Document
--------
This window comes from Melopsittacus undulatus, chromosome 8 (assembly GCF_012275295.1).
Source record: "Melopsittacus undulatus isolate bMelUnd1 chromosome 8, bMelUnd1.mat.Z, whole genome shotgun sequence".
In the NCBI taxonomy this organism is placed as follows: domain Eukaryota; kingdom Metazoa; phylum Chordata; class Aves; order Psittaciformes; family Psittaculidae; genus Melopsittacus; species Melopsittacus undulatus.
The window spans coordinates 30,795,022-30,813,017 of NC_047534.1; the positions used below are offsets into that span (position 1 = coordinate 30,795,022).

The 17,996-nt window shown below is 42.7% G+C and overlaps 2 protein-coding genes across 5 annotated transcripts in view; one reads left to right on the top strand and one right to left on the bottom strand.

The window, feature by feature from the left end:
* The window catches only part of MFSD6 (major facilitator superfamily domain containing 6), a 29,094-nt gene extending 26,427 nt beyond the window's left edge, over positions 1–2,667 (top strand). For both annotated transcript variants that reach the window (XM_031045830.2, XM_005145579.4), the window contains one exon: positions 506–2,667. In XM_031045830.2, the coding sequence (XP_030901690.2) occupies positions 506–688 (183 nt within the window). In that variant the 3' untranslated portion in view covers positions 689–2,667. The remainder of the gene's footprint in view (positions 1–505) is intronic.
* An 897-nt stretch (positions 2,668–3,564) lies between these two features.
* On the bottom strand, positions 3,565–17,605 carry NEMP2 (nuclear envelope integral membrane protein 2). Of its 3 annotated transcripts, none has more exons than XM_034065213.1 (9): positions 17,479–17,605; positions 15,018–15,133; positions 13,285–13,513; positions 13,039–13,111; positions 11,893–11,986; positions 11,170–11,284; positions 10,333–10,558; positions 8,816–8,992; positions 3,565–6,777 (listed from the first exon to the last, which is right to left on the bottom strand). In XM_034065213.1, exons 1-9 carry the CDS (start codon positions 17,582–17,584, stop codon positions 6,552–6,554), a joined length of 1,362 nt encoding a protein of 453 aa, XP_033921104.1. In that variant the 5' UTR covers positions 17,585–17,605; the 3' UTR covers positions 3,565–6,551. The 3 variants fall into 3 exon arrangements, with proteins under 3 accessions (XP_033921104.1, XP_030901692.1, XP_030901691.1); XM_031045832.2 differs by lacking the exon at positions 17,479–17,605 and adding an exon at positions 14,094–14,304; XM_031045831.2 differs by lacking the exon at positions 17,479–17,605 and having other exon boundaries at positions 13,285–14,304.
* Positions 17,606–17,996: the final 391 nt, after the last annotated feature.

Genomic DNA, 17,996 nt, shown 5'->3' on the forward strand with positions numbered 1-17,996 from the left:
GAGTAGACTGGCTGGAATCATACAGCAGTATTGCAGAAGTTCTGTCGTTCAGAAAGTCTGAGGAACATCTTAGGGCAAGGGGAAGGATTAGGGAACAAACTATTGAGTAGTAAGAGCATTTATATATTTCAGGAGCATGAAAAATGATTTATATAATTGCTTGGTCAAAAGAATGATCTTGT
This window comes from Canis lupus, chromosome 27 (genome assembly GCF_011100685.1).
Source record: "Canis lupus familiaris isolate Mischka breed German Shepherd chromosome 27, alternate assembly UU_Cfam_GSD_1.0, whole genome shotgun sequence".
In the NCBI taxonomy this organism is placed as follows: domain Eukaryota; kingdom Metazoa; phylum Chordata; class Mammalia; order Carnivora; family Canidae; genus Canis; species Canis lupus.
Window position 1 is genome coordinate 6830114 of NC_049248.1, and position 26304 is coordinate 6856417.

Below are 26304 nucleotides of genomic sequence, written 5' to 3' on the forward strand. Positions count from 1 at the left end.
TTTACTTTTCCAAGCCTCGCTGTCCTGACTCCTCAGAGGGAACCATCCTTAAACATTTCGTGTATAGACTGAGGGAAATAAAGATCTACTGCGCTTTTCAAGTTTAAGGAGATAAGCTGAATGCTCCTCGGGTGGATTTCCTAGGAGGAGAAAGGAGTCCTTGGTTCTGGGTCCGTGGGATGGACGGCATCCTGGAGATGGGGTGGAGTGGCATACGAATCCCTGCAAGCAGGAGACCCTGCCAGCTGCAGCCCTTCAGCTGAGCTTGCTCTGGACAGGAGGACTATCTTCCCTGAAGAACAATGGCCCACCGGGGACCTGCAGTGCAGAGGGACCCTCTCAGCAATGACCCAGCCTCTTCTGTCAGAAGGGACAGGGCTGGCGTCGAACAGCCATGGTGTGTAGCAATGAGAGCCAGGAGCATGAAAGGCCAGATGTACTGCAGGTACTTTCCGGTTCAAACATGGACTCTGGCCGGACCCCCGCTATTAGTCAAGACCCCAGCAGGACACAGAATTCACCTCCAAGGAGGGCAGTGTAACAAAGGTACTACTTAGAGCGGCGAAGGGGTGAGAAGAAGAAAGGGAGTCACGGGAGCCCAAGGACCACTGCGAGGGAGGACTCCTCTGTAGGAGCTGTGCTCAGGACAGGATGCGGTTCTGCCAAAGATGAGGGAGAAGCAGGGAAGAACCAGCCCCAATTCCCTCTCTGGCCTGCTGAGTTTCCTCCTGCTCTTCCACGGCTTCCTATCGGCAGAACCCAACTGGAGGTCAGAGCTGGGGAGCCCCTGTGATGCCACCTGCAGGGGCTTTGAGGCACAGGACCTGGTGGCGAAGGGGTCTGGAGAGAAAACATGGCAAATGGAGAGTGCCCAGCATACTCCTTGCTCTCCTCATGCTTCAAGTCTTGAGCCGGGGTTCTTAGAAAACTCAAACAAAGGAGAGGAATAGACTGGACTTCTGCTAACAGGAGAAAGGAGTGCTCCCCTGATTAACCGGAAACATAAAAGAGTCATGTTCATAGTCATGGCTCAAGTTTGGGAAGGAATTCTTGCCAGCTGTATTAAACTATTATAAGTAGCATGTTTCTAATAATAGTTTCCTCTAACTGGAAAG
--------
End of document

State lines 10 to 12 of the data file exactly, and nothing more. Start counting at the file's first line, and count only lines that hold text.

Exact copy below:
* Positions 17,606–17,996: the final 391 nt, after the last annotated feature.

Genomic DNA, 17,996 nt, shown 5'->3' on the forward strand with positions numbered 1-17,996 from the left:
GAGTAGACTGGCTGGAATCATACAGCAGTATTGCAGAAGTTCTGTCGTTCAGAAAGTCTGAGGAACATCTTAGGGCAAGGGGAAGGATTAGGGAACAAACTATTGAGTAGTAAGAGCATTTATATATTTCAGGAGCATGAAAAATGATTTATATAATTGCTTGGTCAAAAGAATGATCTTGT